Can Apple turn its iPhone and Watch into a wallet?
In any checkout line these days, many consumers are staring down at their smartphones.
With its new iPhone 6 and Apple Pay system, Apple Inc. hopes to get many of them to use the same phone like a credit card, promising easier and more secure transactions.
Previous efforts to replace plastic credit cards with digital transactions have met limited success, save for the use of text messages to donate to charities. Nearly half of Americans say they are uninterested in using their smartphones for credit card purchases, according to a survey by CreditCards.com, a division of Bankrate.com.
But breaches of security card data from retailers such as Home Depot and Target has heightened the appetite for new solutions, and Apple’s entrance into mobile pay could benefit from its powerful brand image and control over the hardware and software of its smartphones (and its new Apple Watch, also equipped for Apple Pay).
It’s “an opportunity to attract millions or hundreds of millions of people into mobile payments,” said Marc Massar, senior vice president for enterprise product and emerging solutions at Chase Paymentech, an arm of the banking behemoth, which is working closely with Apple Pay. “This is one of those watershed moments.”
Mobile payments aren’t new. Several companies have tried and failed over the last decade or two. The most celebrated attempt was Google’s “Wallet.”
The technology didn’t take off, Massar said, because attempts were limited to specific credit cards, or certain phones, or required pre-payment.
“This time it’s different,” he said.
Mastercard, Visa, American Express and other big names have signed on. So have a long list of major retailers, including Target and McDonald’s.
The ground was laid for Apple in 2009, when the federal government passed a law that made it much more difficult for credit card companies to require victims of fraud to pay for unauthorized purchases.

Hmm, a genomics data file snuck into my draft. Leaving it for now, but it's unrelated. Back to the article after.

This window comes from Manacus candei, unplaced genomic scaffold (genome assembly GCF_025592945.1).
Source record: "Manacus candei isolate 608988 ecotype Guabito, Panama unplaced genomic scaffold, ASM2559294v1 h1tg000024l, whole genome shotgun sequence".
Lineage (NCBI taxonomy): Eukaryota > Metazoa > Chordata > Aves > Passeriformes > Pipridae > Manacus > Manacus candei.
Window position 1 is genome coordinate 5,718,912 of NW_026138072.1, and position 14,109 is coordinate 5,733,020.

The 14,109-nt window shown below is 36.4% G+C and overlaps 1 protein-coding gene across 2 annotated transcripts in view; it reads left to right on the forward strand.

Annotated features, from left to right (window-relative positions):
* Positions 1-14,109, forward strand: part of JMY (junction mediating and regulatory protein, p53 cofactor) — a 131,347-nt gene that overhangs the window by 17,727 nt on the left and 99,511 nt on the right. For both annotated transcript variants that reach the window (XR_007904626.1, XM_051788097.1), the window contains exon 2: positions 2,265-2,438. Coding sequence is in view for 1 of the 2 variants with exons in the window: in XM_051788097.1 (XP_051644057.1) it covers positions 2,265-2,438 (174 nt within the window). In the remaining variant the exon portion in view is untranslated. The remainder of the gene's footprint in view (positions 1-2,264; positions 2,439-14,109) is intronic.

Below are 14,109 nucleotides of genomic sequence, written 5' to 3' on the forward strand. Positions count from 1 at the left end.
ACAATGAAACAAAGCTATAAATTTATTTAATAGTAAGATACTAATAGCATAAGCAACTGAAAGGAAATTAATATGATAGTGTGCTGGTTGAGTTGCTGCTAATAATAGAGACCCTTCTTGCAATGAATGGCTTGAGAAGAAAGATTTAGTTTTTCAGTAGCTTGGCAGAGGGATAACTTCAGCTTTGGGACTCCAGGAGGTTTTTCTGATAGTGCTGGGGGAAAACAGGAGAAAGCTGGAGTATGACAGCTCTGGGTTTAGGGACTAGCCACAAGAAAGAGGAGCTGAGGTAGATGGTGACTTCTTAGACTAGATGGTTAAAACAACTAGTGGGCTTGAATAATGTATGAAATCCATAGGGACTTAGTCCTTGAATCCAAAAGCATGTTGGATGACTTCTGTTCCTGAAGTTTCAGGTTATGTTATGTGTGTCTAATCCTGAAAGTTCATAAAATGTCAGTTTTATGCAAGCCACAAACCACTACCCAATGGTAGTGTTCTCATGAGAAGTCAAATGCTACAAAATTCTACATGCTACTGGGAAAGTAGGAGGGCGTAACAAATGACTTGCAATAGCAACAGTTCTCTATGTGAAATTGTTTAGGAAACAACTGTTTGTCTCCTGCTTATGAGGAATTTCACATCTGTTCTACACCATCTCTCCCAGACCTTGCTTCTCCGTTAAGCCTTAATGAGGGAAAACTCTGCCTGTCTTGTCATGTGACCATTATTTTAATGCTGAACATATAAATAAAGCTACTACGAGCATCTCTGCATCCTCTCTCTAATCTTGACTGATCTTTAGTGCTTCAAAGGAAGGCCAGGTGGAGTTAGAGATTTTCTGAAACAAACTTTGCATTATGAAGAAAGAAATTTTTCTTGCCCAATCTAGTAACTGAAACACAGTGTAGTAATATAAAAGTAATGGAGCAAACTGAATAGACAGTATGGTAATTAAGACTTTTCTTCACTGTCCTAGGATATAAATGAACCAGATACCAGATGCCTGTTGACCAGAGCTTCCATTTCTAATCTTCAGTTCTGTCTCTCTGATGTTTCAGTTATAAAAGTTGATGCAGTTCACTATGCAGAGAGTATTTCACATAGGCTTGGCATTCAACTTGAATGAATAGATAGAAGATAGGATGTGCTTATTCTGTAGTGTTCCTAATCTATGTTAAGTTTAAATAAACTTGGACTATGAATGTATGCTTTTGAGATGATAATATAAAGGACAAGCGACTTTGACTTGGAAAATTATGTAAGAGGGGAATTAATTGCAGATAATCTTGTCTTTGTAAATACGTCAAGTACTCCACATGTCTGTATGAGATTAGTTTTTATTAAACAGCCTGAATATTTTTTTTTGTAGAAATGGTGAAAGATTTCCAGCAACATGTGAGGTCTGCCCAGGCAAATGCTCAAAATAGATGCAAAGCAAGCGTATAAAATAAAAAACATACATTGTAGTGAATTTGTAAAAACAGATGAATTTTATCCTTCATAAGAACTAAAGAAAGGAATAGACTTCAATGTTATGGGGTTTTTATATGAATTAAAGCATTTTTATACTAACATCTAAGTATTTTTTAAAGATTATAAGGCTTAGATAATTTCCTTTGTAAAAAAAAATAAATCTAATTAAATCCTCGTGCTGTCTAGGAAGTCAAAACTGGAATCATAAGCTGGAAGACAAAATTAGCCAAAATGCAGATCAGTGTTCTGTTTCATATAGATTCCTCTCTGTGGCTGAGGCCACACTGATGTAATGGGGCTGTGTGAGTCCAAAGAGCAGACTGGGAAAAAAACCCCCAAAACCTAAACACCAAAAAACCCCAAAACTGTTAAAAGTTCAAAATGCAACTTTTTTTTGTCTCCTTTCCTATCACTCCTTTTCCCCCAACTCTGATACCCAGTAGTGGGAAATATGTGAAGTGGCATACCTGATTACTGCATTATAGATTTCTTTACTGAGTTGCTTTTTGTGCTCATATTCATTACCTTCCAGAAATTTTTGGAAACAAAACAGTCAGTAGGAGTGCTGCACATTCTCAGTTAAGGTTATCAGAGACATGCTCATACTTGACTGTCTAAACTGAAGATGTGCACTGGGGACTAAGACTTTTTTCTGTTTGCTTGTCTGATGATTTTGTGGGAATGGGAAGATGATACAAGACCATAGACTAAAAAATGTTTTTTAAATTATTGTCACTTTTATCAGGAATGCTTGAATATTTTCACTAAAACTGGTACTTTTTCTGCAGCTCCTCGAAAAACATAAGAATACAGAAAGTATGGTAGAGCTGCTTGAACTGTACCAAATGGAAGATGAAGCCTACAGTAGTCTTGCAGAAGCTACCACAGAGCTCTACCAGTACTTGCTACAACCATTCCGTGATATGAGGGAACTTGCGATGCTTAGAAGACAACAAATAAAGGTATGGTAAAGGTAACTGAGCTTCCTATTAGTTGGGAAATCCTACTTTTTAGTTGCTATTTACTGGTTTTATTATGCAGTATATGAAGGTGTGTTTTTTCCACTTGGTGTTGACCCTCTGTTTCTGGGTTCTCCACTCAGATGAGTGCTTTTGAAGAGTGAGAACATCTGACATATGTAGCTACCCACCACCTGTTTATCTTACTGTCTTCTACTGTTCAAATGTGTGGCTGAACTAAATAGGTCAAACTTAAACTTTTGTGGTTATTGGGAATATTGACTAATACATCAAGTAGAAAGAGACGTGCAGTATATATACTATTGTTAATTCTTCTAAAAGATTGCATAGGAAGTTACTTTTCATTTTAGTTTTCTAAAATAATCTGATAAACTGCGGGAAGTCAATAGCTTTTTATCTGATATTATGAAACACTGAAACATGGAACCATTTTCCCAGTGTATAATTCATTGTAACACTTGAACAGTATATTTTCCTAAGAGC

The momentum for more secure payments gained steam with major hacking attacks on Target and, more recently, Home Depot, among other major retailers.
Credit card companies, meanwhile, have been preparing new standards for so-called chip-and-PIN technology, now widespread across Europe. The cards store the sensitive information on a computer chip rather than a magnetic strip, which can be read by secret programs installed on card swipers.
Industry guidelines call for merchants to have chip-and-PIN technology in their stores by late 2015; hacked businesses would be responsible for fraud on any chip-embedded card if they don’t have an upgraded credit card terminal.
Apple now says it has an even more secure system that can be incorporated into those new machines before they’re installed.
Apple Pay uses a radio-wave technology to transmit the needed information for payment. No pin is required, just a press on the fingertip reader on the iPhone or Apple Watch. The credit card number doesn’t pass through the system, just a scrambled, one-time code that couldn’t be used in any future transaction.
Though Panera Bread and Whole Foods Market said Apple Pay was more about improving the customer experience than security, analysts said it’s clear the latter is a major factor for the excitement surrounding Apple Pay.
“When Target and Home Depot suffer large breaches, it changes the dynamic,” said Greg Martin, chief technology officer at the cybersecurity firm ThreatStream.
Fingerprints are not necessarily more secure than PINs, but they are certainly more convenient for customers, which is why security experts see Apple Pay being welcomed by consumers.
“To some extent, the fingerprint is just the sizzle, not the steak,” said John Bradley, senior technology architect at Ping Identity.
Some analysts say computer and mobile ordering could eventually prove more important than bricks-and-mortar purchases. Developers will be able to create online app stores — with Apple Pay taking the place of cumbersome form-filling for online purchases.
“What Apple did that is extremely smart is they brought in a total solution,” said Blaine Hurst, Panera Bread’s executive vice president of technology and transformation. “It wasn’t an app, it was a total solution for the consumer. They thought this through for everybody.”
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